Title

Isometric thumb exertion induces B cell and T cell lymphocytosis in trained and untrained males: Physical aptitude determines response profiles

Date of this Version

1-31-2016

Document Type

Journal Article

Publication Details

Published version

Szlezak, A. M., Tajouri, L., Keane, J., Szlezak, S. L., & Minahan, C. (2016). Isometric thumb exertion induces B cell and T cell lymphocytosis in trained and untrained males: Physical aptitude determines response profiles. International Journal of Kinesiology and Sports Science, 4 (1), 55-66.

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© Copyright Australian International Academic Centre PTY.LTD., 2016

Distribution License

Creative Commons Attribution 4.0 License
This work is licensed under a Creative Commons Attribution 4.0 License.

ISSN

2202-946X

Abstract

Purpose:

The present study examined the effect of low-dose thumb exertion on lymphocyte subpopulation trafficking. The potential role of blood lactate in mediating lymphocyte redistribution was also investigated.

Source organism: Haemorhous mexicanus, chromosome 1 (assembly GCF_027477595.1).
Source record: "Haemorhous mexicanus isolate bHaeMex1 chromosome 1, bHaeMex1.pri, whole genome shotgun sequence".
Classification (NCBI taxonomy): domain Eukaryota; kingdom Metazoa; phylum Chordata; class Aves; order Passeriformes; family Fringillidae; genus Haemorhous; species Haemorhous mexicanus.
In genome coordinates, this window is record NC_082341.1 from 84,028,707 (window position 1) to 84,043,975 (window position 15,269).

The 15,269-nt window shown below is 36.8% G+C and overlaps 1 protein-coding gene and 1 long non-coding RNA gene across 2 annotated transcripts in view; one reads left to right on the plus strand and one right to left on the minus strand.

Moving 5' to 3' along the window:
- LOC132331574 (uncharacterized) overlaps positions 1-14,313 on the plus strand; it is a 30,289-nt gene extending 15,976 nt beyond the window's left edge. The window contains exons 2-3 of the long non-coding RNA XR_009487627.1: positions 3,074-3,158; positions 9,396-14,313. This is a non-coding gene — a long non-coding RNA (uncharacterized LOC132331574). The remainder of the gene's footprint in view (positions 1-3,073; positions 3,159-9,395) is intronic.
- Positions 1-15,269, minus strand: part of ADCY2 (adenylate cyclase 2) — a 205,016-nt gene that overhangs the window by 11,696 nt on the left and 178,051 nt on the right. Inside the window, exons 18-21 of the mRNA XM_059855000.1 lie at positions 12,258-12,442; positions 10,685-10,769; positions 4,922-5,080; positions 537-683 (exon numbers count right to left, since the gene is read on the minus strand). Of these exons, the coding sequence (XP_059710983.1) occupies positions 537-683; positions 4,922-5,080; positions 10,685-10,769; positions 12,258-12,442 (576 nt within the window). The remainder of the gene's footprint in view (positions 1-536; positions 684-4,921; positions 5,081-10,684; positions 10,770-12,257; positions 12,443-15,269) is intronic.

Methods:

27 male participants (18 weightlifting-trained; 9 untrained) were separated into 3 groups of 9 (Weightlifting and Untrained Experimental: WLEXP, UTEXP; Weightlifting Placebo: WLPLA). WLEXP and UTEXP performed 4x60 second isometric thumb intervals separated by 60 second rest intervals in a single-blinded placebo-controlled study. Participants were assessed over a 60 minute post-intervention recovery period for pain, blood lactate and lymphocyte subpopulation counts.

Results:

WLPLA did not change for any measured variable (p>0.05). The two experimentalgroups increased significantly (p<0.01) in thumb pain post-intervention (WLEXP:4.92/10; UTEXP:2.92/10) however only WLEXP remained elevated across all time-points. Blood lactate increased for both experimental groups post-intervention (p<0.01) whilst peak concentrations (UTEXP: 2.2mmol/L; WLEXP: 2.4mmol/L) and temporal profiles were not different between groups (p>0.05). No differences in cell count were seen for CD56+/CD16+ lymphocytes across time for any group (p>0.05). UTEXP showed an early significant increase (20 min post-intervention) in CD4+CD3+ (20.78%, p<0.01), CD8+CD3+ (15.25%, p<0.01) and CD19+ (18.11%, p=0.013) cell count before returning to levels not different from baseline by the final time-point (p>0.05). Conversely, WLEXP group showed no early increase followed by a delayed increase in cell count evident at the final time-point; CD4+CD3+ (19.06%, p<0.01), CD8+CD3+ (11.46%, p=0.033) and CD19+ (28.87%, p<0.01). Blood lactate was not correlated with lymphocyte counts.

Conclusions:

Physical aptitude and not cellular energy demand influences the lymphocyte response to resistance-exercise.

 

This document has been peer reviewed.